The Fourth Amendment protects students on a public school campus against unreasonable search and seizures. The courts have balanced a public school student’s constitutional protections against the obligation of the school and its staff to keep the students safe. The standards the courts apply to judge the legality of the actions of the school staff, including school resource officers and their backups, are not as high as what is required for adults. There are different standards that courts apply to determine if the detention of a minor is legal and there is a second standard that they apply to determine if a search and seizure of the minor or his or her belongings is constitutional.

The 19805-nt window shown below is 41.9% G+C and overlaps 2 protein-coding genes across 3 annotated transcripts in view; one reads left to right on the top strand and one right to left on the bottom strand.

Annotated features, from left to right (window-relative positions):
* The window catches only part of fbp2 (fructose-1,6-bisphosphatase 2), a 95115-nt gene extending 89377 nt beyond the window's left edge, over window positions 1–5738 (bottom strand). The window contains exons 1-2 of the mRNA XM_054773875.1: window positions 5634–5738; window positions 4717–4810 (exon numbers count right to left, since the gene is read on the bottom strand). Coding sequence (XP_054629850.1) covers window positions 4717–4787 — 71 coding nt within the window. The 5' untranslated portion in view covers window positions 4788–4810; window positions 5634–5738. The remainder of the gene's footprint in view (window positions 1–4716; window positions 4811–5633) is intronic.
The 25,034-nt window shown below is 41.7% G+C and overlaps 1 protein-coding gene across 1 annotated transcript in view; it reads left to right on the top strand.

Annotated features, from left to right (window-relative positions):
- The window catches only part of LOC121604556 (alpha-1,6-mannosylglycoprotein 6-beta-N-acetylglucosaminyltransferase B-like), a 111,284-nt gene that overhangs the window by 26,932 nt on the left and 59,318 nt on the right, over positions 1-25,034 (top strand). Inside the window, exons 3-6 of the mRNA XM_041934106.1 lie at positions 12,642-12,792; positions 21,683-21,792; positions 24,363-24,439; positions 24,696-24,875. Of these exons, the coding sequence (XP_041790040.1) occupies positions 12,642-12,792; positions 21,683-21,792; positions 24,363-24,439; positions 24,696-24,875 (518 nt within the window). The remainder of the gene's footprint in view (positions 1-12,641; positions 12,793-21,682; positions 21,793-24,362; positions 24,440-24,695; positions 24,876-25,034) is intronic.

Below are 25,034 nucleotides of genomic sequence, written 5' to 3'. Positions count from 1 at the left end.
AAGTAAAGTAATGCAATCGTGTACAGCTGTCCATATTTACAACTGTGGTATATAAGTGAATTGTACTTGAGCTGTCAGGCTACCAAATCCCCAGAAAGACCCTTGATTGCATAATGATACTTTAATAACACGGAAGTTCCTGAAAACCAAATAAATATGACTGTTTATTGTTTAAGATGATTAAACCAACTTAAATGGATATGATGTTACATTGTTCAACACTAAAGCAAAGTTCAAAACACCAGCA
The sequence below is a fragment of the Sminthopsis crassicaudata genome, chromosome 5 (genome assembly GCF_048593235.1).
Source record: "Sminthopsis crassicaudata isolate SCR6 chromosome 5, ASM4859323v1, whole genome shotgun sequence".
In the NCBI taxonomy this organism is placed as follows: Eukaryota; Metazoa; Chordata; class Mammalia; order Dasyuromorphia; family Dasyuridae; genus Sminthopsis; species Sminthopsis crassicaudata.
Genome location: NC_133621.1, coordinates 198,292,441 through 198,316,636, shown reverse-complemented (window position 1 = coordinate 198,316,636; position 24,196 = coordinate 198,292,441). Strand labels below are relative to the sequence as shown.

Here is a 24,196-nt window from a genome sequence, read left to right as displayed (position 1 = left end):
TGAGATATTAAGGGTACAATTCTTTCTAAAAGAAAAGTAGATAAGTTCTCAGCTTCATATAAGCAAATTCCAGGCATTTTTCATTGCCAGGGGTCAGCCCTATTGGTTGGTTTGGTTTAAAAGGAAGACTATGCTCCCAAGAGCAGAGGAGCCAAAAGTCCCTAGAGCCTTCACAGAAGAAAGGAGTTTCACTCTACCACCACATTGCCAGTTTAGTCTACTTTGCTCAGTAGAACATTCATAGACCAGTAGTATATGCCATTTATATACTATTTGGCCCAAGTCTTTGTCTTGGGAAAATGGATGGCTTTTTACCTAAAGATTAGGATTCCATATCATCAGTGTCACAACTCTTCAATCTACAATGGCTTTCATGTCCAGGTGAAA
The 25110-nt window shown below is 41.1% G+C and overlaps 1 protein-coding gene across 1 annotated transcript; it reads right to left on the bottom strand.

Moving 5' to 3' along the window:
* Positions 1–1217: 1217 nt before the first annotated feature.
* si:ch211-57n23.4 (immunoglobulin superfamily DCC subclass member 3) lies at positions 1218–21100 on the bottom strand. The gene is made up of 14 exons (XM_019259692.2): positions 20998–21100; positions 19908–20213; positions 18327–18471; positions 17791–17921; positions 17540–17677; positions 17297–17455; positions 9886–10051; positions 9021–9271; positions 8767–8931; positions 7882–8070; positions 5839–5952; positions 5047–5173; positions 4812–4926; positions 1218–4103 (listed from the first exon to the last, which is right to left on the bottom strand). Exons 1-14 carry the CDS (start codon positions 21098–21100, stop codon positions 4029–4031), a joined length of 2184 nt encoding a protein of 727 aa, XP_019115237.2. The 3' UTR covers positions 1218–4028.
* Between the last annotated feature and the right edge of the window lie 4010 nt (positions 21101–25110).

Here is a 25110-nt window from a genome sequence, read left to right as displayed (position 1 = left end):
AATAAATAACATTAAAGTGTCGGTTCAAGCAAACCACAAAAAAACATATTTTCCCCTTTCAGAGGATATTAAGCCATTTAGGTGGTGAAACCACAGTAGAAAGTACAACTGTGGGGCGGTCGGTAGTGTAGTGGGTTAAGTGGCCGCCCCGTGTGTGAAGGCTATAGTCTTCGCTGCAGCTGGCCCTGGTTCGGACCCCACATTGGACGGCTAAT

Detentions. A school official may detain a student for questioning on campus, without reasonable suspicion, so long as the detention is not arbitrary, capricious, or for the purpose of harassment. The California Supreme Court addressed the issue of the standard for the court to apply to determine if the detention of a minor was lawful in In re Randy G. (2001) 26 Cal.4th 556. In that case a campus security officer observed two minors talking in an area of the school they are not allowed to congregate in. When the minor saw the security officer, he fixed his pocket very nervously. Some of the lining on the pocket was still sticking out. The officer followed the minor to his classroom. He appeared to be very paranoid and nervous. The security officer informed her superior officer and she was instructed to go back to the classroom with another security officer and ask to speak to the minor. The minor came out of his classroom at their direction and denied he had anything on him. The backup security officer asked him if they could search his backpack. The minor consented. The security officers did and found nothing in the backpack. The minor then consented to be patted down. At that time, a knife was discovered in the minor’s left pocket and discovered to have a locking blade in violation of the law. The knife was turned over to the police and the minor charged. The minor’s attorney argued to justify a detention the school official should have a reasonable suspicion of unlawful conduct to justify the detention. That is the standard the United States Supreme Court articulated for school seizures and searches. The California Supreme Court ruled that to justify a detention of a public school student on campus, the school officials, their school resource officers and backups, their actions will be found to be justified as long as the detention is not arbitrary, capricious, or for the purpose of harassment. This is a lesser standard of proof required to establish a search and seizure of a public school student’s person or belongings.